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Read Google’s Defensive Response To European Antitrust Charges

Addressing antitrust complaints brought by the EU, Google defends its practices and extols the global impact of Android.

Read Google’s Defensive Response To European Antitrust Charges
[Photo: Flickr user Anthony Quintano]

After weeks of rumors, the European Commission formally brought antitrust charges against Google yesterday. The primary complaint alleges that Google uses its domination of web search to favor its own services at the top of search results. The EU commission also released a separate antitrust investigation into the practice of bundling Android software with a full Google apps suite, reported The New York Times. Today, Google has gone on the defensive, firing back in two blog posts, one packed with statistics supporting Google’s claim that its search does not harm businesses, and another arguing that Android has actually increased consumer choice around the world. Google is basically saying: Hey, remember that mobile operating system that about 84% of the world uses? Yeah, that was us. For free. You’re welcome.

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The EU antitrust suit alleges that Google uses its web search dominance (in Europe, Google accounts for 90% of searches, compared with 68% in the U.S.) to boost results for products or services that benefit Google. Google Search executive Amit Singhal’s blog post brushes off these complaints by saying that web users have more choice to access content than ever before, from Siri or Cortana-powered searches, a slew of other search engines, and specialty sites (like Amazon and eBay). Singhal also specifically addresses complaints from several sectors like travel (Expedia, TripAdvisor) and local search (Yelp), noting that over the last four years, revenue has grown for Expedia (revenue up 67%), TripAdvisor (revenue doubled), and Yelp (revenue up 350%). While not a comprehensive defense, all three of those companies aggressively pushed the EU into launching its antitrust investigation. In short, Singhal asks, how exactly has Google harmed these companies’ profits?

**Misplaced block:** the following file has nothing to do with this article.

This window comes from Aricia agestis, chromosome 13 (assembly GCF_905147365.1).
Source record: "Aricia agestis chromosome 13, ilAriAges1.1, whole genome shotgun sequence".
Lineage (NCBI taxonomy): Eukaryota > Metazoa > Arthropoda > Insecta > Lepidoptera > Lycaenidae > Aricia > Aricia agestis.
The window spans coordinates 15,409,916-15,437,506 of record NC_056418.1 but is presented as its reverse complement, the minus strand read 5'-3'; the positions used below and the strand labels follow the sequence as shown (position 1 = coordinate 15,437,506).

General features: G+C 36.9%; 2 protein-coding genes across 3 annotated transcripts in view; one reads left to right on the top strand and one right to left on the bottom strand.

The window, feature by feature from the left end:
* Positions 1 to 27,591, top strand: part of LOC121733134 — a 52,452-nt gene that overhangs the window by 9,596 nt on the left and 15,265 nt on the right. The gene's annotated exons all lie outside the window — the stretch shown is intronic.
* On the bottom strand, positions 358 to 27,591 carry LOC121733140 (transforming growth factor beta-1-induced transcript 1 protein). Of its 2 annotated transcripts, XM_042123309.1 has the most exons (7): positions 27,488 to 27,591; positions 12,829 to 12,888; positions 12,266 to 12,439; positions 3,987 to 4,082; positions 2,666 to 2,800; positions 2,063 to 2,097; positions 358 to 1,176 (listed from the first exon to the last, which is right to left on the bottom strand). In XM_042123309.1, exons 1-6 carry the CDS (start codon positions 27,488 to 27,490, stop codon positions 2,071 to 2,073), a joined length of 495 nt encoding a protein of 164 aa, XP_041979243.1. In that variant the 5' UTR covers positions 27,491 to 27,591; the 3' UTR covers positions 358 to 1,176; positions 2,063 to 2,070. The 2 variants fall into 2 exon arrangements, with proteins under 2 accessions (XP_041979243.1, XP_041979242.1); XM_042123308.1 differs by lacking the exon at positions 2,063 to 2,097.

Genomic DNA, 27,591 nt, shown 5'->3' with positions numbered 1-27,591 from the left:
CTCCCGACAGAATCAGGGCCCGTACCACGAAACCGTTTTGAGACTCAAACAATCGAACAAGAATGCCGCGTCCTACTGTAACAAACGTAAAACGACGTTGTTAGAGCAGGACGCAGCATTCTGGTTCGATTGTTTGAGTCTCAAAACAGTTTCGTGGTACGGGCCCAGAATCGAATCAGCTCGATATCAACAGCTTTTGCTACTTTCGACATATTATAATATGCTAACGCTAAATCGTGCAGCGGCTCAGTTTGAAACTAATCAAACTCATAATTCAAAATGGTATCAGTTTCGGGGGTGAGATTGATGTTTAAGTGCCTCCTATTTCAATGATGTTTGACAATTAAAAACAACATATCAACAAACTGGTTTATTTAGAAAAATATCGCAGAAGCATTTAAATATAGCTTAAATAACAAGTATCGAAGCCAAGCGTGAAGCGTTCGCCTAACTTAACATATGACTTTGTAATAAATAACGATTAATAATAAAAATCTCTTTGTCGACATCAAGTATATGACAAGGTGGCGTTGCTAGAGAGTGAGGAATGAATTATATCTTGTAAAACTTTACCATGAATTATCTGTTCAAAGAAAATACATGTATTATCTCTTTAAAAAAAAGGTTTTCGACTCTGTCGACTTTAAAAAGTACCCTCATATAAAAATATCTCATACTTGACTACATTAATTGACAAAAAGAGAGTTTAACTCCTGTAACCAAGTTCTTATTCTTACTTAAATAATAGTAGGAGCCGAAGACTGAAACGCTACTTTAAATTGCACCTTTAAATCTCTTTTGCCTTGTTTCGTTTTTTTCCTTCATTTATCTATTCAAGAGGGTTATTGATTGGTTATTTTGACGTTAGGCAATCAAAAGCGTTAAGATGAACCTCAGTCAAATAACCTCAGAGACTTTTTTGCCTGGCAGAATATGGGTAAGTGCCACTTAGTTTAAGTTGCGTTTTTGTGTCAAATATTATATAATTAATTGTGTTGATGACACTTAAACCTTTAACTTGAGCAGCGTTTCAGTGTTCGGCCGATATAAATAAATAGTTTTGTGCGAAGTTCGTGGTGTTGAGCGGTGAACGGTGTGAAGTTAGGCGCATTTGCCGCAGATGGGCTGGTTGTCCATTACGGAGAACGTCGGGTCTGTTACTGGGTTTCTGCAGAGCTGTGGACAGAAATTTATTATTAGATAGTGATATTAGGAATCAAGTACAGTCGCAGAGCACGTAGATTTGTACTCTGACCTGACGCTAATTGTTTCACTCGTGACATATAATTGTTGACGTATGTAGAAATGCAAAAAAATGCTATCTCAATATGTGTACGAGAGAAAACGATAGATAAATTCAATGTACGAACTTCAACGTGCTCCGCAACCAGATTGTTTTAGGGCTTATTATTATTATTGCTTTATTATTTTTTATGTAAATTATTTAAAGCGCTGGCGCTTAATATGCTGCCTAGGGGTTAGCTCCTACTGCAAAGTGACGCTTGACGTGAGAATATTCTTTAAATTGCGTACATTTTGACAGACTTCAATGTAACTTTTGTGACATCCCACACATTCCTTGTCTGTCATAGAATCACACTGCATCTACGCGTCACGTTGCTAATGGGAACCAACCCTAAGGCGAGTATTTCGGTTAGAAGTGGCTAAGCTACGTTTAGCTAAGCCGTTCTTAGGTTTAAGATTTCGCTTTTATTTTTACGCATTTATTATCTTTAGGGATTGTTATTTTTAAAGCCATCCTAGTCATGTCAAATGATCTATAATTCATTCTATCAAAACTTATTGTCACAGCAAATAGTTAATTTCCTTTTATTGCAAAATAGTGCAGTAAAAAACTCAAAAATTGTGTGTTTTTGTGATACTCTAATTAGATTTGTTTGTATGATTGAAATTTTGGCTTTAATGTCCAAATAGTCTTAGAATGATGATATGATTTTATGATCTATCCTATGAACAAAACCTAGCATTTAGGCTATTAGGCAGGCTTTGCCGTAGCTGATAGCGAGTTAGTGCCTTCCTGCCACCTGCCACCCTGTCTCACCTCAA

Google’s official rebuttal addressed the complaint that bundling new Android phones with Google’s app suite equates to antitrust–a complaint echoed back in February by Russia’s biggest search company, Yandex. The post says that, yes, it has always been okay to sell Android phones stripped of any Google apps–but do so at your peril, as Google’s app suite provides the same baseline services (like email and map navigation) that Apple’s and Microsoft’s phone suites provide on their respective phones. Plus, Android does not come with as many preloaded apps as iOS devices, the post points out. The post further states that Google paid $7 billion in revenue to developers and content publishers, and that competing apps from Facebook and Microsoft are freely available on the app store–and some come preloaded on Android devices alongside Google’s apps.

Google’s official post proceeded to defend its domination of news search results (which the EU Commission’s antitrust complaint did not actually address). Google also included statistics bragging about the amount of traffic that news sites The Guardian and Bild get from Google search–but promptly removed those numbers after catching flak over their accuracy.

[via Google Blog]